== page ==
The trail tights have the pocket market cornered. Their compressive nature holds our belonging tight against our legs, keeping them from bouncing around as we walk. While we've been in awe of the generous and perfectly placed Patagonia Pack Out pockets for some time, the Fjallraven Abisko pants take the cupcake here. Both have pockets big enough for any smartphone, but the Abisko includes a cloth cap. It holds our very expensive minicomputer securely, without making us slide our hand past a scratchy zipper. A credit cart waist pocket and a left side spot for a map or bar (both zipped) give us plenty of secure storage options.
The large Pack Out pockets do lose some elasticity over time. They are deep enough to keep your belongings secure regardless (unless you are really into inversions). Other models, like the Prana Halle, Patagonia Quandary, and Marmot Kodachrome, have shallow hand pockets that don't hold much of anything, including your hands. All three include a zipped thigh pocket that can hold some smaller phone models or a bar.
The Outdoor Research Ferrosi has bottomless front pockets that can fit your phone or your hands and a good portion of your forearms. The Arc'teryx Palisade and REI Savanna sport pockets with an extra fabric fold to hold bulkier items. The Mountain Hardwear Dynama 2's front pockets won't secure much of anything, but they're pretty perfect for your hands. That human-first functionality is enough of a throwback to make us smile.
The other important feature to consider is an internal drawstring. It's common for your weight to fluctuate while backpacking, traveling, or being a woman. While most of the pants include belt loops, actual belts can be uncomfortable to hike in and rarely work well under a hip strap or climbing harness. An internal drawstring lets you keep your pants in place as they stretch out or your body shifts. Most hiking pants include them. Of the award winners and most notable options, only the Columbia Saturday Trail Stretch and Patagonia Pack Out tights do not. The Pack Out tights are tight and don't need one.
Hem cinches are becoming more popular, keeping your hems out of the way in wet weather or when foot placements are particularly important on technical terrain. The Ferrosi pants, the Savannas, and the Dynama 2 all let you snug your hems in. Of them, we're most impressed with the thin elastic bands and lightweight, easy-to-adjust clasps on the Savanna and Dynama 2.
We consider how versatile these pants are on the trail and how versatile they are in your life. For a multi-day backcountry trip or even a long day hike, you want pants that can handle shifting weather conditions. Technical fabrics and zip-off or roll-up hems help you move from a cool trailhead to a hot hike to a cold and windy summit. For after-work hikes, short walks to boulders, or international trips that will involve a trail or two, there are other factors to consider, like the style. We break down the considerations below.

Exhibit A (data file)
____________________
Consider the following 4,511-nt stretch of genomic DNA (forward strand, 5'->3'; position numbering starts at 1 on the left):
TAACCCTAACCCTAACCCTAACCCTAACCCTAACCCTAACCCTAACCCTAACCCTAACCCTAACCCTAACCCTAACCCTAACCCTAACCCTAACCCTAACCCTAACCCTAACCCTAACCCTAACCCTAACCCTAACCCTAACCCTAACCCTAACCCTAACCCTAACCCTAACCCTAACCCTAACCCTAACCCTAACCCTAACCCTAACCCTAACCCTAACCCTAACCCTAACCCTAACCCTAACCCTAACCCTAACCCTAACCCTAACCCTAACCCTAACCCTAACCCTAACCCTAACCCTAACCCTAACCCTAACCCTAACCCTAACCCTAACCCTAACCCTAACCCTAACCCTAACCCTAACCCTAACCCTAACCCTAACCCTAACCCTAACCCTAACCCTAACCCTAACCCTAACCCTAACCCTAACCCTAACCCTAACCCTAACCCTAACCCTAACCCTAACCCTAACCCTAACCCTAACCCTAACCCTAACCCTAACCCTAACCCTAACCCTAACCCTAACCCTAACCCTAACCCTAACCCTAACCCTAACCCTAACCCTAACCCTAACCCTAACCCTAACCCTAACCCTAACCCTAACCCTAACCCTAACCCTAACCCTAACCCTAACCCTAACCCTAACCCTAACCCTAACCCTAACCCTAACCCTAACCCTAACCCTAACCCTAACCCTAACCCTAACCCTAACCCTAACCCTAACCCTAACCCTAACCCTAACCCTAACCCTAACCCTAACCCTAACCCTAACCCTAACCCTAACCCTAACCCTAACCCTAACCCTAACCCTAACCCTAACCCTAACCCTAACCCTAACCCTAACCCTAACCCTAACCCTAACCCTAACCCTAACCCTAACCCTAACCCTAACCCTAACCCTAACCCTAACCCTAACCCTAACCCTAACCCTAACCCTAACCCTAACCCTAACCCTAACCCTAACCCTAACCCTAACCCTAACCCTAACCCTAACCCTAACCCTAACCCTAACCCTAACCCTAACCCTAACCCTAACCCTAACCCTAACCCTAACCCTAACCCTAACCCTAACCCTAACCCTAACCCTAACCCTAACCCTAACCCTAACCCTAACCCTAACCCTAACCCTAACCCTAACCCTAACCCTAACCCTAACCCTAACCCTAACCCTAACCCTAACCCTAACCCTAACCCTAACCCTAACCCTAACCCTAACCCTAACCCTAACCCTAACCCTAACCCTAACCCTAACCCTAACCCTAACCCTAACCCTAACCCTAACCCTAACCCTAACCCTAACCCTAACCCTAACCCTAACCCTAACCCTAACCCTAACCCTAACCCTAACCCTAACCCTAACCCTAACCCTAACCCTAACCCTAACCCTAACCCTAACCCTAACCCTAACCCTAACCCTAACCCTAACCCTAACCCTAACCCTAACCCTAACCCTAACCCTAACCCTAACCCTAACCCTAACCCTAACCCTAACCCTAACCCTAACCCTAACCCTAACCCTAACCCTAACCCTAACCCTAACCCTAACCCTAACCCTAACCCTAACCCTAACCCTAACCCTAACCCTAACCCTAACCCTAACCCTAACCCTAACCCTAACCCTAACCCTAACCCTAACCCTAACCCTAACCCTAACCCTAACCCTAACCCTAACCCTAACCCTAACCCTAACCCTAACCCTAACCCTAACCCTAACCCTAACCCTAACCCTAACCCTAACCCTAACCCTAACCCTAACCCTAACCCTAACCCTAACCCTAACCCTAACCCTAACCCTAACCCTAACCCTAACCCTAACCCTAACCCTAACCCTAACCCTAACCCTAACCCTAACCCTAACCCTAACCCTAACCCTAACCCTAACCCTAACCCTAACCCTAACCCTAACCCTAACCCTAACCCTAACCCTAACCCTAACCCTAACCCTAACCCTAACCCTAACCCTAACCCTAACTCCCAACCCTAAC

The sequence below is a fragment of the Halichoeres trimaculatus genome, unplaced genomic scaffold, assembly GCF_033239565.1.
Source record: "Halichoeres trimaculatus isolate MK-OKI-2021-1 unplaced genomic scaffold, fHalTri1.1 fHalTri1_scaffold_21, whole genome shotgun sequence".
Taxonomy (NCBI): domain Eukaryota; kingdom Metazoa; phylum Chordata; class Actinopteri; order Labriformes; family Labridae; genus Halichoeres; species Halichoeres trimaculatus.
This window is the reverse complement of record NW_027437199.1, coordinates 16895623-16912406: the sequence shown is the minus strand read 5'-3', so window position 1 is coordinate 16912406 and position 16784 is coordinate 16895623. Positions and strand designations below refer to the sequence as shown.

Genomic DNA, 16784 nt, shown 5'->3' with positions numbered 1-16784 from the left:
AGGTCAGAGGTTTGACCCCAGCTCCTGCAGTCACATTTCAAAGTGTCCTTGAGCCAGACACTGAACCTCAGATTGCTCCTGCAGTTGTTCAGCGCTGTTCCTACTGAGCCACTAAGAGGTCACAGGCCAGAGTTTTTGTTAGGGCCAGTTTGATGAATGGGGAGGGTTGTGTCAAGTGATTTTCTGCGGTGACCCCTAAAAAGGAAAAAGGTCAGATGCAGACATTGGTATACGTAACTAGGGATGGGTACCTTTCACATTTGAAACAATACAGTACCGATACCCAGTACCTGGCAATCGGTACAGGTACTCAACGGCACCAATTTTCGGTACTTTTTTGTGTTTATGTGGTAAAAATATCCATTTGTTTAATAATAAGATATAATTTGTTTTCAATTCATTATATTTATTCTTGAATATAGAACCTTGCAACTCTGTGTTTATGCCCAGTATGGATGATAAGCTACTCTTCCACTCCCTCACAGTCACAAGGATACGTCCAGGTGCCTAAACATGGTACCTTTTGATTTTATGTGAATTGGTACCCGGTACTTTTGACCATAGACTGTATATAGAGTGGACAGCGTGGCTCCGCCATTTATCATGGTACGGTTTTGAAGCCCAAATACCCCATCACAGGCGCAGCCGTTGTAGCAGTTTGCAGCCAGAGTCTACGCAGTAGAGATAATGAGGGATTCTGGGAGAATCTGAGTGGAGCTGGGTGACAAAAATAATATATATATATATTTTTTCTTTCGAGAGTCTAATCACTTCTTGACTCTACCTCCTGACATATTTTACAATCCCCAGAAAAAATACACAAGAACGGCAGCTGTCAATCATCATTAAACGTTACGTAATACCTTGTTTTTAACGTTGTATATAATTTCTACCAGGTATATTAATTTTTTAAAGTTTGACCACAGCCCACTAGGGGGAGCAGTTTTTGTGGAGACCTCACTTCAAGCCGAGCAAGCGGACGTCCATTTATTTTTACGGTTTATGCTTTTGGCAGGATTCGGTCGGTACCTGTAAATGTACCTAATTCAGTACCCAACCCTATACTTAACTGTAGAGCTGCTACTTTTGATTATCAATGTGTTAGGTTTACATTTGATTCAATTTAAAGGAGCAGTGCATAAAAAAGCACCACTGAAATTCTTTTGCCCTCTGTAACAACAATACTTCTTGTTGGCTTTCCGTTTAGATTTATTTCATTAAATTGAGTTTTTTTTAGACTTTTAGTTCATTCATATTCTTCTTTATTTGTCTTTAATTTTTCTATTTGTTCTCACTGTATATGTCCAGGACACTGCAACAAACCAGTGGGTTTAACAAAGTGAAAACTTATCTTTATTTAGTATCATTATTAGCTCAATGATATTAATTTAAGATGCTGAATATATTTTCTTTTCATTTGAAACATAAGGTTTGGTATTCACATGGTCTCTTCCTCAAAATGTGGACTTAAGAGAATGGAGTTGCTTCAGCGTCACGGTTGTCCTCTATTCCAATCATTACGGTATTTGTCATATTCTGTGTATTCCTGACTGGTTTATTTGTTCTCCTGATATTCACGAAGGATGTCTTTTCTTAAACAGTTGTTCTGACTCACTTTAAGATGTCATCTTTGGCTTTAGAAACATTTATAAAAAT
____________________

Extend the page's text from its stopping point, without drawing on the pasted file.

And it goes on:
The most trail-versatile model is the Outdoor Research Ferrosi. They're durable, breathe well, resist light splashes of water and stains, fight off the wind, and are easy to roll up to your knees. The zip-off version can also convert to a Bermuda-length short. We feel confident heading off into the backcountry, knowing that these pants can handle it. We especially appreciate their trail versatility on multi-day ventures, where we really need our pants to handle varying conditions. These pants also resist stretching out after multiple days of use, which we can't say of many of the other options tested.
The REI Sahara convertible pants also zip off, shed water quickly, and breathe very well, but they get chilly fast in a stiff breeze. The Arc'teryx Palisade balances wind-blocking and breathability almost as well as the Ferrosi pants, and their fabric is a little stiffer and more substantial. We like the feel and love the extra protection we get when venturing off-trail. We spent a day bushwalking through east coast briars in them and came out with no more than a couple of scratches on our legs. The pants were fine.
For lifestyle versatility, the Prana Halle earns top marks, offering endless stretch, reasonable breathability, and slightly thicker fabric that provides protection. And they look good. We wear these pants to our casual offices and to get drinks with the gang. It's a perfect active travel option. The Halle also has a tab that holds the hem roll and allows for more airflow. They are also more comfortable under a climbing harness, making them a favorite for climbing days.
We also like the Patagonia Pack Out tights for days that head from yoga to work to the trail. While the Arc'teryx Gamma LT handles a range of wet and cold environments, it's not so great in warm weather. Since most people hike in pleasant temperatures, we don't consider the Gamma very versatile.
We put a lot of miles, energy, and wear and tear on our joints to bring you this list of the best women's hiking pants. We hope our side-by-side tests and thorough analysis help you find the perfect option to conquer your adventure plans with confidence and in style.
— Clark Tate, Kathleen Sheehan, & Cam McKenzie Ring